The IMF’s most important function is to provide emergency financing to countries in dire economic straits that are unable to pay their creditors. In response to the COVID-19 pandemic, the IMF has already approved 119 programs to 85 countries at a cost of over $100bn.
But, as it turns out, the countries that need the most from the IMF will have to pay over $4bn in extra surcharges on top of interest payments and fees from the beginning of the crisis through the end of 2022. What’s more, the IMF estimates the surcharges have become the Fund’s largest source of revenue, accounting for almost half of revenues during this period. At exactly the same time, developing countries need every penny they can muster to fight the virus, protect the vulnerable, and mount an inclusive and green recovery. Something has gone horribly wrong with the policy.
The COVID-19 pandemic triggered the worst economic downturn since the Great Depression. The World Bank estimates that upwards of 124m people were pushed into extreme poverty in 2020, with 8 out of 10 of those newly poor living in middle-income countries. Federal debt is a particularly acute problem here. For instance in Nigeria, more than 50 percent of government revenue is being used to service international debts rather than combat the virus.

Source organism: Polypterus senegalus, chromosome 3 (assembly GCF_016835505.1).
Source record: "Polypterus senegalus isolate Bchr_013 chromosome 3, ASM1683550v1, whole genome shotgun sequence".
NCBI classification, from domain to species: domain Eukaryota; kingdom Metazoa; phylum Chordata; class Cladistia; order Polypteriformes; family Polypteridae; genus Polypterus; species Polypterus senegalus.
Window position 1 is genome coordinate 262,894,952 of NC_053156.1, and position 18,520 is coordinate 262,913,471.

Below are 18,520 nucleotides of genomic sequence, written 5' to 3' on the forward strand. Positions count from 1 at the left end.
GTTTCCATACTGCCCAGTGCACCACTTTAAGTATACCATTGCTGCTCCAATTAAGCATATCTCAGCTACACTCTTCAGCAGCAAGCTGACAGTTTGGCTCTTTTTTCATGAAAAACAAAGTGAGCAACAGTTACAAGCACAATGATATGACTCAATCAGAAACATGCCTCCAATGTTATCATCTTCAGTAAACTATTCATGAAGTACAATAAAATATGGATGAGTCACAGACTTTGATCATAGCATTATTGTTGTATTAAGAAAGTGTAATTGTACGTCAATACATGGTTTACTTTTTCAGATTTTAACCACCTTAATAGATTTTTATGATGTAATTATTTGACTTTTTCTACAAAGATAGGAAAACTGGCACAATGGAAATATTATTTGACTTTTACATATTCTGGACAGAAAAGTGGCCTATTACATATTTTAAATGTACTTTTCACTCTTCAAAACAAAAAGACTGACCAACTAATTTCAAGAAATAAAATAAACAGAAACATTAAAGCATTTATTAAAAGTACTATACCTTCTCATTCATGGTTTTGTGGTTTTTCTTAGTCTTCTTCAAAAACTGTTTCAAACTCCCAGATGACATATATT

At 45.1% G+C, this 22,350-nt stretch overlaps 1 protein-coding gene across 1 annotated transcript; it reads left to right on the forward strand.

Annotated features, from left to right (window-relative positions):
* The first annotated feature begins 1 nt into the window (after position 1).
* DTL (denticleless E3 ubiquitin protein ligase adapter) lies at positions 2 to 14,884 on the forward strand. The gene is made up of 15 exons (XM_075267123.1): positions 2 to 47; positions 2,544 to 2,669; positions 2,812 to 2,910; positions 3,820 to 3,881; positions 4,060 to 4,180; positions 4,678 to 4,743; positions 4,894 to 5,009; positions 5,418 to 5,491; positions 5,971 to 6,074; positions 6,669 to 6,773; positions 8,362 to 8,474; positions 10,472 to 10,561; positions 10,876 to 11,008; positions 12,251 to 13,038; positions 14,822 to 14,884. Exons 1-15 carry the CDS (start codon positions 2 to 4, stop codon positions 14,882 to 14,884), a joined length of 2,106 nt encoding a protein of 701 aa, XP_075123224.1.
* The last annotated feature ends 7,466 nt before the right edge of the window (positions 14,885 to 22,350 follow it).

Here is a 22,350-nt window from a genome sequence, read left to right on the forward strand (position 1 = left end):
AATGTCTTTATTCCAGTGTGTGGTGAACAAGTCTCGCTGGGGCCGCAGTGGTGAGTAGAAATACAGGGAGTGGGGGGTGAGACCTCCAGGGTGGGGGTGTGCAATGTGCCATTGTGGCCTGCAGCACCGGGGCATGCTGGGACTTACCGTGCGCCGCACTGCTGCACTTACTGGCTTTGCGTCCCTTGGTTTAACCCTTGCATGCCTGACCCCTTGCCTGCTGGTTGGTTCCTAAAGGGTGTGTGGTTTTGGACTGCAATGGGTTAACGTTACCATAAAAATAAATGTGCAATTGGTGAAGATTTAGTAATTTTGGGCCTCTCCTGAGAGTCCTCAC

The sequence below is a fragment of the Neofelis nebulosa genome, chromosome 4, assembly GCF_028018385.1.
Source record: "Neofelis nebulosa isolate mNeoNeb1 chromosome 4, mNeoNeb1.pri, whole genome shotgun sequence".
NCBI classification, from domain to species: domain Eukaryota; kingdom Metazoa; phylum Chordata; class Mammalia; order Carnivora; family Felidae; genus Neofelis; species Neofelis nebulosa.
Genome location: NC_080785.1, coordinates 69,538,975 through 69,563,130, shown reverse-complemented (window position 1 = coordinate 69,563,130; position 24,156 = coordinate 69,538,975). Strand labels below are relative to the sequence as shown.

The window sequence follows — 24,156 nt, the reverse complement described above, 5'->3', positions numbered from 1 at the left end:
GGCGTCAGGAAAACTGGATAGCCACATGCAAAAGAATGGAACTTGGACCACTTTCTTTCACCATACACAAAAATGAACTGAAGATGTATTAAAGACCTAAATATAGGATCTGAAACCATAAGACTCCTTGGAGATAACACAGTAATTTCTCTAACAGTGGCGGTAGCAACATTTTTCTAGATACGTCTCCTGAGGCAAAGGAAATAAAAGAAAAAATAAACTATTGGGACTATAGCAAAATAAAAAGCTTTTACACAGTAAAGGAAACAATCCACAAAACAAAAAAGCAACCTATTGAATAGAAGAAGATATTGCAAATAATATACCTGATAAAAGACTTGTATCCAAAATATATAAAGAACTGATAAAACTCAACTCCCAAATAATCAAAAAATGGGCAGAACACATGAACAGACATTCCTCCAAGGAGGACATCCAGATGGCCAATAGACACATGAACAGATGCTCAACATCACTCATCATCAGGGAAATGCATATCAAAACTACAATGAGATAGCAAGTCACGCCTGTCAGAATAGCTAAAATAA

The region of Latin America and the Caribbean has been one of the hardest hit, with more than 500,000 deaths and an economic downturn of 7.7 percent in 2020. In per capita terms, the region has been pushed back to 2010 levels, effectively causing yet another lost decade. The United Nations estimates that many countries in the region are deploying 30 to 70 percent of shrunken government revenue to pay creditors.
Even though middle-income countries are among the hardest hit, the G20’s new architecture to help countries alleviate debt distress — the Debt Service Suspension Initiative and the Common Framework — only provide debt suspension and relief to the low-income countries. In addition, the G20 schemes only apply to bilateral official creditors such as members of the Paris Club and China, even though two-thirds of middle-income-country debt is held in international financial institutions such as the IMF.
To read more, visit the Financial Times.